I was in Westport the night Westport Presbyterian Church was almost destroyed by fire in December 2011. My heart sank as I saw firetrucks throng the neighborhood and watched this wonderful church go up in flames.
But the church’s plucky congregation of 70 people was not about to give up on what they and their predecessors had built. Architect Eric Heitman from BNIM has given the new church a light, airy, contemporary interior while preserving its 100-year-old stone facade.
The crowning glory of the renovation is the Martin Pasi organ, which rises majestically from floor to ceiling, gleaming with the promise of glorious music. Kansas City will be able to hear the new organ and celebrate the rebirth of the church with a dedication recital at 7:30 p.m. Friday.
“The very first building was just a wooden cabin,” said Marian McCaa Thomas, Westport’s longtime organist and music director. “The second church was a brick building, which burned down not long after it was built. The third one, the stone church that burned in 2011, was dedicated in 1904.”
Thomas, who retired as music director in 2009 and is now a member of the congregation, speaks with pride about her church and its history.
“The church began before the Civil War,” she said. “It couldn’t get a pastor during the war, but the Sunday school continued. One of the early pastors thought the congregation sang horribly, and he wanted it to improve, so he hired some singers to lead the congregation. That tradition has continued, so we still have paid section leaders.”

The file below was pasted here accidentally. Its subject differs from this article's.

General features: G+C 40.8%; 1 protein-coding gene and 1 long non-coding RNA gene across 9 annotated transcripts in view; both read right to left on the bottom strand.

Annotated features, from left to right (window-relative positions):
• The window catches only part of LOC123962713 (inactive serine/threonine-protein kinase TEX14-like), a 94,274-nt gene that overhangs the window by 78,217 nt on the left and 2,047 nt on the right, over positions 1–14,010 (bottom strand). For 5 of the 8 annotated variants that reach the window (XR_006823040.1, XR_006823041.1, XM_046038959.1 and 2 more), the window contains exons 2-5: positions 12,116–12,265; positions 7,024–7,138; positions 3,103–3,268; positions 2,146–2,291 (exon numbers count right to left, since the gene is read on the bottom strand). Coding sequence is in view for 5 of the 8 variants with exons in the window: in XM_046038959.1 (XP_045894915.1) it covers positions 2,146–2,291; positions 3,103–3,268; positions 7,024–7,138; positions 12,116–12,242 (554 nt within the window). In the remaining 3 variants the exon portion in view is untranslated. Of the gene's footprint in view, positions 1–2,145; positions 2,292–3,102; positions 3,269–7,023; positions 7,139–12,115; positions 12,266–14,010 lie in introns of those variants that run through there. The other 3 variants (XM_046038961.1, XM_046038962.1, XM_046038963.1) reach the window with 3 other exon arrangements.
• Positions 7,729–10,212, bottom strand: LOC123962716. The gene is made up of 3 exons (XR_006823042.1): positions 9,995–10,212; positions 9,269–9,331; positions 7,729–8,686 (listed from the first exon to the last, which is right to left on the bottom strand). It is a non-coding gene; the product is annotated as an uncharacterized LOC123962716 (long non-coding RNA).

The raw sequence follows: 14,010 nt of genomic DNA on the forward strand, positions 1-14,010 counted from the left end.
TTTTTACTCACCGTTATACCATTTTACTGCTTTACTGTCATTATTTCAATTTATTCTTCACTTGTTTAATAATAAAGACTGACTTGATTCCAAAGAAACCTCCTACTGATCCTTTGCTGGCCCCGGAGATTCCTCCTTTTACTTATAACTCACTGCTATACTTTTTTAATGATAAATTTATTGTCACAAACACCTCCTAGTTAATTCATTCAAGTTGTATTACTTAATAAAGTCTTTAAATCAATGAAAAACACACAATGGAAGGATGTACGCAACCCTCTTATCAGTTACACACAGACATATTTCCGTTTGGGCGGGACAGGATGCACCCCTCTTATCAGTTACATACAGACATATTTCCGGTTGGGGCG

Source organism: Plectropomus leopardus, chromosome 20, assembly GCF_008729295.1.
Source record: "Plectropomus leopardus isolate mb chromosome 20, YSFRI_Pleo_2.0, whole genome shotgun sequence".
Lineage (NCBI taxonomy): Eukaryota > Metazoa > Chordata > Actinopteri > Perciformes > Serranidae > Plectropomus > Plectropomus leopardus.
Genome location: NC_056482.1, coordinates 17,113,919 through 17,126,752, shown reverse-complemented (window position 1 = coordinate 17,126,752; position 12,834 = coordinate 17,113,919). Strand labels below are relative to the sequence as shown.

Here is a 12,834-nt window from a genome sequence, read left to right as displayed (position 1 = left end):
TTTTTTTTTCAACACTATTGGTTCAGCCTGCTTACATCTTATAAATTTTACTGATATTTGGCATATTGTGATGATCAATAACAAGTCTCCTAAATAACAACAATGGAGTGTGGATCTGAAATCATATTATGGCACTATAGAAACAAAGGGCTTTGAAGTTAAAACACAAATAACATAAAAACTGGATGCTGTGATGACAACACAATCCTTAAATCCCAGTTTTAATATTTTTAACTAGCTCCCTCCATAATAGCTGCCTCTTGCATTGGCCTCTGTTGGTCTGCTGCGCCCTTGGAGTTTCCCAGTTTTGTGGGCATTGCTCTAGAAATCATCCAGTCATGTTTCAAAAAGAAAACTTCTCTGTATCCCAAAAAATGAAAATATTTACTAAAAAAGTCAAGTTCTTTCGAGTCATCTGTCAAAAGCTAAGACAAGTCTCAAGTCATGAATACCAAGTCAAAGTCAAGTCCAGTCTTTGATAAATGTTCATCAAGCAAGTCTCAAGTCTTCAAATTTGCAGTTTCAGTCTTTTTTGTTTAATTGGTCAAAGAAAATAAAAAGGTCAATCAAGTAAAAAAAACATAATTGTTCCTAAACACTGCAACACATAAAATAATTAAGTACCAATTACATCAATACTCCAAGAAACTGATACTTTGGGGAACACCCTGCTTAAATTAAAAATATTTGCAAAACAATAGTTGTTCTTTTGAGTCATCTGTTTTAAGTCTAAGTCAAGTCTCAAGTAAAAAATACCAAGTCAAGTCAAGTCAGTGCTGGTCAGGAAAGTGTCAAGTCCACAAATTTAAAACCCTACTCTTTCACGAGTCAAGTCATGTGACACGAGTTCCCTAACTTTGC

She added that their repertoire ranges from Renaissance English choral music to world music to African-American spirituals.
The new Martin Pasi organ has 23 stops, 29 ranks and 1,614 pipes, equivalent in size to the organ that was lost in the fire. Its $650,000 cost was covered by insurance.
Thomas headed up the six-member committee to find an organ builder.
“We visited an organ in St. Louis and we visited another one in Kansas City that Martin Pasi had built for Hope Lutheran in Shawnee,” she said. “We really liked that organ and the sound of the organ.”
Pasi has a distinguished career. He was born in Austria, where he apprenticed with an organ builder for four years before moving to the United States in 1981. He is now based in Roy, Wash., where he and his crew of four spend one year building each instrument.
A Martin Pasi organ is distinguished by its 18th-century sound, perfectly suited to the music of Johann Sebastian Bach and Dietrich Buxtehude. It’s also entirely mechanical.
“The organ has no modern, electronic doo-dads,” Thomas said. “Everything is hand-stopped, so it requires special skills to play.”
The console was also installed so that the organist is facing the congregation.
“We wanted the organist to be part of the worship community, not sitting there with their back to everything. But because of that, the congregation cannot see the organist as they play, so in a concert setting, we will show images of the organist on drop-down screens.”
Westport Presbyterian can now resume its popular Brown Bag Concerts, which for the past four years have been held at Immanuel Lutheran Church. The free concerts were instituted by Thomas in 1994.
Lyra Pherigo is now director of the Brown Bag series. One upcoming event is Jan Kraybill’s organ recital in November.
It’s inspiring that a church with only 70 congregants can make such an impact on the community at large.